And that's when my life changed forever. I told my doctor the history of my symptoms, just as I've done here. He listened, then asked what seemed like a strange question: had I had any pain in my legs in the past week or two? Funny you should ask, Doc. On the Thursday before the Athens race, I woke up with a pretty good pain in my left calf. It didn't feel like a muscle pull or a cramp; this was more like somebody had whacked me in the leg with a sledgehammer. I wondered where this soreness came from - did I bump my leg against something? Did one of my kids kick me? Was it one of those psychosomatic things that bubble up in the days before a race? - but didn't have an answer. My leg was sore, but I was able to walk and run on it without any problems, so I didn't think anything more of it. My leg continued to be sore the rest of that week, and into race day ... and after the race, I did not notice the pain any more. It wasn't like I could tell exactly when it happened - just that I had noticed the pain before the race, but not after.
That's when my doctor told me that I'd be spending the next few days in the hospital. I was floored - but I have plans this weekend, was my first thought. My doctor told me that he suspected I had a blood clot in my lung. Based on the symptoms, he figured that it started as a blood clot in my leg (or a deep vein thrombosis (DVT), to use the medical term). Then, during the race, the clot broke loose and traveled through my bloodstream to my lung (thus becoming a pulmonary embolism (PE)), where it lodged. The DVT would explain the pain in my calf; the PE would explain why I suddenly became tired and lightheaded while exercising.
(Note: I am not a doctor, nor did I stay at a Holiday Inn Express last night, so the medical information I provide here is based on my non-medical-expert understanding. I'm sure I'll hear from at least one or two doctors about the paragraphs that follow.) If you do any research into PEs, you'll find pretty quickly that they can cause death. (I think that's a good definition of a serious condition: if "sudden death" is one of the symptoms.) But the possibility of death from a PE is not an ongoing one. It's more like a game of Russian Roulette - either there's a bullet in the chamber, or there isn't. If there isn't ... then you're in the clear. Maybe not the clear - you still have a blood clot in your lung, and have to deal with losing lung tissue and decreased lung capacity - but at least you're not going to die immediately.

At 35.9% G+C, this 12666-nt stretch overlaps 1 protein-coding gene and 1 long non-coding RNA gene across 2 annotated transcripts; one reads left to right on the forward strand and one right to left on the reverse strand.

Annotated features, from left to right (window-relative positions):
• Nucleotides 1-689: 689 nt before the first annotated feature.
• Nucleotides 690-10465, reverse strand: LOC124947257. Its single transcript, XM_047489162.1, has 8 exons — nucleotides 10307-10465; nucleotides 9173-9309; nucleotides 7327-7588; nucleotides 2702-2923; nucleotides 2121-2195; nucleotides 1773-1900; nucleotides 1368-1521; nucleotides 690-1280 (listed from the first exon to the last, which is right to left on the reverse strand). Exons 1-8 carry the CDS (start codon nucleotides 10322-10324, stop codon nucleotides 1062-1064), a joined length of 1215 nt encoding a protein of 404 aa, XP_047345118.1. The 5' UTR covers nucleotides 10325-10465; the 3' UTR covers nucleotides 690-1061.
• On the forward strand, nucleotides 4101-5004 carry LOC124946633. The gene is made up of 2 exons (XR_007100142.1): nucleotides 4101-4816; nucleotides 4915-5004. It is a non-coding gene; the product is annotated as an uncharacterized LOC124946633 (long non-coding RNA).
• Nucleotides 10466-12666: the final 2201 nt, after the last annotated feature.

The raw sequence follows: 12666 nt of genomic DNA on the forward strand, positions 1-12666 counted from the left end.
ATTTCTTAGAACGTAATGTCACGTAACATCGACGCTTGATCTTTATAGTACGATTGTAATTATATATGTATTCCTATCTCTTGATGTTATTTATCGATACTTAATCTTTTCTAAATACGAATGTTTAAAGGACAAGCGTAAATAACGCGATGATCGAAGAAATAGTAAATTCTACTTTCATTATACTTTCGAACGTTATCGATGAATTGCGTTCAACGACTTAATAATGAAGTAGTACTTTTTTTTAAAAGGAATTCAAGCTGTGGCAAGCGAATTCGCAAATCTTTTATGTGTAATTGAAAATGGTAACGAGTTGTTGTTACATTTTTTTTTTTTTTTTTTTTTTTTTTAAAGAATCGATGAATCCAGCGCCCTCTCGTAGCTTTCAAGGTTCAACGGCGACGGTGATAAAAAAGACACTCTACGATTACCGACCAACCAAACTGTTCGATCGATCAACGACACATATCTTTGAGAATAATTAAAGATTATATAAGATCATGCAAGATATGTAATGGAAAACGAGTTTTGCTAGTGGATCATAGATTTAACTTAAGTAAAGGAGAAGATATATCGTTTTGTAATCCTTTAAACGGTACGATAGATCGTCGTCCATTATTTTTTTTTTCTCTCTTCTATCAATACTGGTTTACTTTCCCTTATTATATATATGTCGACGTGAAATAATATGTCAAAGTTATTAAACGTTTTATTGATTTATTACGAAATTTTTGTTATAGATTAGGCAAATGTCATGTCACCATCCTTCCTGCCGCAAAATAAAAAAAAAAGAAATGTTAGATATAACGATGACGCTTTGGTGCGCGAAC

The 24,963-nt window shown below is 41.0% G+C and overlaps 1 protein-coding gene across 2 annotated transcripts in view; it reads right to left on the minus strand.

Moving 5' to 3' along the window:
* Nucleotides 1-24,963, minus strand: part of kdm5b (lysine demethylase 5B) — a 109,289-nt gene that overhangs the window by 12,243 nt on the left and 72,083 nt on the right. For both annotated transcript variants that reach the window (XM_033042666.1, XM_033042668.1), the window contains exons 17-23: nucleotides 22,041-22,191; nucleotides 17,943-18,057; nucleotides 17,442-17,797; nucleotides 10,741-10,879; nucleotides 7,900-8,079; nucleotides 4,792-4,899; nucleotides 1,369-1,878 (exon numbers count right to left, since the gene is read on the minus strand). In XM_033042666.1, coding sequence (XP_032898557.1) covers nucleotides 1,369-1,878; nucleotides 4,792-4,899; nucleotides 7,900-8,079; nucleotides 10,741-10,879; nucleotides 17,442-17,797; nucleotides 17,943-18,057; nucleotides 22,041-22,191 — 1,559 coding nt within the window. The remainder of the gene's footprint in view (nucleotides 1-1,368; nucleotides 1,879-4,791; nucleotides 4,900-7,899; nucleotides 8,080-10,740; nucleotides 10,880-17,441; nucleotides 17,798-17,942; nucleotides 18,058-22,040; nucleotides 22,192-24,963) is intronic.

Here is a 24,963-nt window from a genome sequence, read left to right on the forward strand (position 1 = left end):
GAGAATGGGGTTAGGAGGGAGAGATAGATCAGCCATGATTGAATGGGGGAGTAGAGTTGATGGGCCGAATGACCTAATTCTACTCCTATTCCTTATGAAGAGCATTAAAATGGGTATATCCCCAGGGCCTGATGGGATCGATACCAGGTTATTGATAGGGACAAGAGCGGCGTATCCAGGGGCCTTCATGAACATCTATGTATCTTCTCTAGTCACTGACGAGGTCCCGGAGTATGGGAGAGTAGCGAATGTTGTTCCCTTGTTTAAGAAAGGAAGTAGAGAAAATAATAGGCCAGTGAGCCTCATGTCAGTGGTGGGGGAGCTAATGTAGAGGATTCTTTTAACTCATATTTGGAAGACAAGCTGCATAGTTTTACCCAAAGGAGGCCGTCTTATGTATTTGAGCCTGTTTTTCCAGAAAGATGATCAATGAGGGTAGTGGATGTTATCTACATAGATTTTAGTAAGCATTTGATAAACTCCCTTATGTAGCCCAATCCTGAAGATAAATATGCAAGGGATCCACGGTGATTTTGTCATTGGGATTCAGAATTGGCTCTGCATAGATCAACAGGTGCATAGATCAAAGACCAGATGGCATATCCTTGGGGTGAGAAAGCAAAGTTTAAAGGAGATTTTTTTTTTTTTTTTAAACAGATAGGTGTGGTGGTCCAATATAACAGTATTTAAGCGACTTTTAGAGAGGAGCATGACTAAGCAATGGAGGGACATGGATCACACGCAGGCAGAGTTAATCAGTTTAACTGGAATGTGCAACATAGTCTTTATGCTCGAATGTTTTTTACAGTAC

As I understand it, that is the risk of death from a PE. Think back to eighth grade health class for a minute, when we all learned about the chambers of the heart. Blood makes its way through the veins and back into the right atrium of the heart. It then moves to the right ventricle, and then to the pulmonary artery, which takes it to the lungs. The pulmonary artery is where your chance of death comes in. If the blood clot travels through your heart and into the pulmonary artery, and then blocks off that artery, the blood flow is cut off to the rest of your body, and you'll be dead within minutes. You're toast. (Once again, using the technical medical term.) You could have it happen on the steps of the Mayo Clinic, and you'd still be toast. And if it happens to you while you are running on a secluded bike path in rural Ohio ... then you're burnt toast. In other words, if your DVT turns into a PE, you could be DOA, and then you're really SOL.
A CT scan taken that afternoon confirmed it: I had two blood clots in my right lung. (Hence the pain in my right side.) I spent the next five days in the hospital getting poked, prodded, and tested. I had CT scans, X-rays, an ultrasound on my leg, an EKG. I had so much blood drawn, I figured that they were going to eliminate the possibility of clotting simply by taking all of the blood out of me. And I was started on blood thinners, both injected (twice a day into the fat of my abdomen; I KNEW there was a reason I skipped all those abdominal exercises throughout the years) and pills (a medication called Coumadin).
(Another digression: apparently I was the one person in America who had never heard of Coumadin before. In the past few weeks, whenever I have mentioned my little episode in the hospital, I've always been asked: "did they put you on Coumadin?" Co-workers, friends, the other kids in my children's preschool class - they all seemed to know what it is. I must have missed the day in school when they told everybody about it.)
The time in the hospital was frustrating (as my doctor had told me it would be). After about a day, the pain in my chest and side had disappeared, and I felt fine. Why did they keep me? Because (1) they wanted to see that the blood thinners were doing their job, and (2) they wanted to be very sure that there were no other blood clots about to do damage. (Kind of like playing Russian Roulette again, if you will.) Since being released from the hospital, I have not once felt sick.